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FTTH Terminal Box
Field Assembly connector
EPON system
Fiber Switch
SFP Transceiver
Media Converter
PDH Multiplexer
Optical Automatic Protect
DWDM/CWDM/OADM
PLC Splitter
Coupler
Optical Circulator
Optical Isolator
Optical Switch
Patch Cord/Connector
Optical Adaptor
Optical Attenuator
Patch Panel
Fiber Optic Closure
In-door Terminal Box
Optical Distribution Frame
FTTH Drop Cable
Optical Cable

 
 
Solution
 
¡ôSwitching and Routing (2)
  Evolving this type of network to Gigabit Ethernet speeds requires no major architectural changes. By simply adding bandwidth, the ¡°any-to-any¡± intranet traffic patterns are easily supported. New LAN switch features, such as IP Multicase ¡°snooping¡± techniques can limit the effort of multimedia multicast and broadcast traffic flooding the entire network.

But this approach has limitations. Since there is no inherent broadcast containment, the widespread propagation of broadcasts can waste precious bandwidth in large networks. Even worse, desktop CUP cycles are potentially wasted. Even worse, desktop CUP cycles are potentially wasted as each and station processes each broadcast. Large flat networks can also be difficult to implement. Additionally, organizations may not have the address space to implement a completely flat network. As networks grow, some level of layer 3 control is usually required

 Switch Where You Can, Route Where You Must

This approach leverages the simplicity of a flat, switched network, but implements routing where necessary for security, broadcast containment or address management. The primary design goal is limit the amount of traffic that requires routing in order to increase performance and reduce routing administration costs while maintaining wire-speed switching between end systems on the same logical subnet,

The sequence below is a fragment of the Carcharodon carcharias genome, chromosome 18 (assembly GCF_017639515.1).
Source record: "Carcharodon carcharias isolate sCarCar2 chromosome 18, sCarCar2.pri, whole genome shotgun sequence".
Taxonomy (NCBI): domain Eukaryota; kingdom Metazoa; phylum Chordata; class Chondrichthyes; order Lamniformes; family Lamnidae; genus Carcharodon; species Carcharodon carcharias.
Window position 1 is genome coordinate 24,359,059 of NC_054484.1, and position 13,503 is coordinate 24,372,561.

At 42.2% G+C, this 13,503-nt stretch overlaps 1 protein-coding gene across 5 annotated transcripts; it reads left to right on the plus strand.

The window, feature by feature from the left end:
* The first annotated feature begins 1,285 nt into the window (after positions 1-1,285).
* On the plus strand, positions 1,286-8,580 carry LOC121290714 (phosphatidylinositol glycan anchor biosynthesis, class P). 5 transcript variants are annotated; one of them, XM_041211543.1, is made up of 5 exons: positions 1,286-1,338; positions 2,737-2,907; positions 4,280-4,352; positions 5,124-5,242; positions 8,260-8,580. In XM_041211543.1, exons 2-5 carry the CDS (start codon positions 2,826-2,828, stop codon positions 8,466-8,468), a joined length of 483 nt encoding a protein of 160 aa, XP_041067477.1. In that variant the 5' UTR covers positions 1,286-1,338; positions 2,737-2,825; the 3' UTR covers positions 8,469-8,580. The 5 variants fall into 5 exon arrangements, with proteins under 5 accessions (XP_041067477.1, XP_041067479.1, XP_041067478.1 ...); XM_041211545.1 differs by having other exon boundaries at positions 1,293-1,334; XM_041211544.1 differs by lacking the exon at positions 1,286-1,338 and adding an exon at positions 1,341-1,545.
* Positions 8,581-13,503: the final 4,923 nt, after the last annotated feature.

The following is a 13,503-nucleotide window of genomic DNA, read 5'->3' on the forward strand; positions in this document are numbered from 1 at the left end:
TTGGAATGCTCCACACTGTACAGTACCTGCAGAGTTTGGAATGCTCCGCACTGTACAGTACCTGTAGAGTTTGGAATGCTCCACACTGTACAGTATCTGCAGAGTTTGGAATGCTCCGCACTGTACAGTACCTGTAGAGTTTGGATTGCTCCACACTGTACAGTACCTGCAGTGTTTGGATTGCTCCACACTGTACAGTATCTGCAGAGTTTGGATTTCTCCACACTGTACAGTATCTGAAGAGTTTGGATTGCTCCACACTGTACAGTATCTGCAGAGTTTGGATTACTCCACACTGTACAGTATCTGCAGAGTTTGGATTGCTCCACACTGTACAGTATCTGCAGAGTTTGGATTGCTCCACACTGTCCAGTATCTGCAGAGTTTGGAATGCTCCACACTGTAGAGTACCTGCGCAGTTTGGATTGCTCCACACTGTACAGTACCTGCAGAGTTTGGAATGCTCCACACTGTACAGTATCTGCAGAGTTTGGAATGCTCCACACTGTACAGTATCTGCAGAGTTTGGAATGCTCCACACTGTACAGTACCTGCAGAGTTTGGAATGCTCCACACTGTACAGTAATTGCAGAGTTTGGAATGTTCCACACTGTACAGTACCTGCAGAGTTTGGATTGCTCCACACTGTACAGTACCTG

If traffic flows are predictable enough that the network can be designed to keep 70 to 80 percent of the traffic within specific logical groups, virtual LANs (VLANs) can be used to create these logical groups. The router¡¯s role is then too move traffic between the VLANs. This allows intra-workgroup performance to scale with additional bandwidth, while trading off some performance between workgroups as traffic passes through the legacy router. Traffic through the router can be further reduced by configuring serves to be members of more than one VLAN, giving multiple workgroups access to server without traversing a router,

However, some organizations cannot always predict and limit inter-subnet or inter-VLAN traffic. In emerging intranet environments, where users access information from many different servers distributed throughout the enterprise ,traffic flows are often unpredictable and unstable ,In such instance the router may become the bottleneck to network performance ,

Route Once, Switch Afterwards

The ¡°route once, switch afterwards¡± option is new, incorporating a variety of proposed techniques like ¡°IP switching¡± and ¡°cut-through routing¡±. The consistent theme for these techniques is that communication between end systems on separate subnets initially flows through the routs, with subsequent traffic ¡°shortcut¡± to the faster switched path. These techniques vary in how the shortcut is initiated. Some leverage the end stations, some use intervening or special switches or routers, others do some combination.

 The benefits of ¡°route once, switch afterwards ¡± approaches are clear: faster, high-bandwidth paths are used for both intra-and inter-subnet traffic. The scalability, cost and migration is one which works over existing switches and routers.

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